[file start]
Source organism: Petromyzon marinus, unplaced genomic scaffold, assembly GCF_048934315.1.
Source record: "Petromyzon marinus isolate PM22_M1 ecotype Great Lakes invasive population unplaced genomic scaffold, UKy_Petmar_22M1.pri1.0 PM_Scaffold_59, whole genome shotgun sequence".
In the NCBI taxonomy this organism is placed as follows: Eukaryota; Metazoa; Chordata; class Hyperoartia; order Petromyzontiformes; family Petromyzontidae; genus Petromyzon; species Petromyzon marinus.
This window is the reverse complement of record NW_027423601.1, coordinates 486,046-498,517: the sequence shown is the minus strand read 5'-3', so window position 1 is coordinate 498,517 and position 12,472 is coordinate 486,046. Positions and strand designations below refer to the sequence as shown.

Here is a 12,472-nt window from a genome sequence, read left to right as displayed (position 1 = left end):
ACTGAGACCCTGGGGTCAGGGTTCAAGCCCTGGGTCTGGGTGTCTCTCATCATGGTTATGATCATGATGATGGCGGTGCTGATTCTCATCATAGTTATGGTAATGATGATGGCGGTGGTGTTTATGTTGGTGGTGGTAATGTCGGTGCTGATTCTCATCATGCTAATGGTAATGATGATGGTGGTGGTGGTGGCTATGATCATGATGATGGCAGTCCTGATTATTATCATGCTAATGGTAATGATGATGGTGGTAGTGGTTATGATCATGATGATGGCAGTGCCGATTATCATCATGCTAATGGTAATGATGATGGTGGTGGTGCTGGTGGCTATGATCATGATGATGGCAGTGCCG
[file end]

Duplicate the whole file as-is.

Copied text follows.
Source organism: Petromyzon marinus, unplaced genomic scaffold, assembly GCF_048934315.1.
Source record: "Petromyzon marinus isolate PM22_M1 ecotype Great Lakes invasive population unplaced genomic scaffold, UKy_Petmar_22M1.pri1.0 PM_Scaffold_59, whole genome shotgun sequence".
In the NCBI taxonomy this organism is placed as follows: Eukaryota; Metazoa; Chordata; class Hyperoartia; order Petromyzontiformes; family Petromyzontidae; genus Petromyzon; species Petromyzon marinus.
This window is the reverse complement of record NW_027423601.1, coordinates 486,046-498,517: the sequence shown is the minus strand read 5'-3', so window position 1 is coordinate 498,517 and position 12,472 is coordinate 486,046. Positions and strand designations below refer to the sequence as shown.

Here is a 12,472-nt window from a genome sequence, read left to right as displayed (position 1 = left end):
ACTGAGACCCTGGGGTCAGGGTTCAAGCCCTGGGTCTGGGTGTCTCTCATCATGGTTATGATCATGATGATGGCGGTGCTGATTCTCATCATAGTTATGGTAATGATGATGGCGGTGGTGTTTATGTTGGTGGTGGTAATGTCGGTGCTGATTCTCATCATGCTAATGGTAATGATGATGGTGGTGGTGGTGGCTATGATCATGATGATGGCAGTCCTGATTATTATCATGCTAATGGTAATGATGATGGTGGTAGTGGTTATGATCATGATGATGGCAGTGCCGATTATCATCATGCTAATGGTAATGATGATGGTGGTGGTGCTGGTGGCTATGATCATGATGATGGCAGTGCCG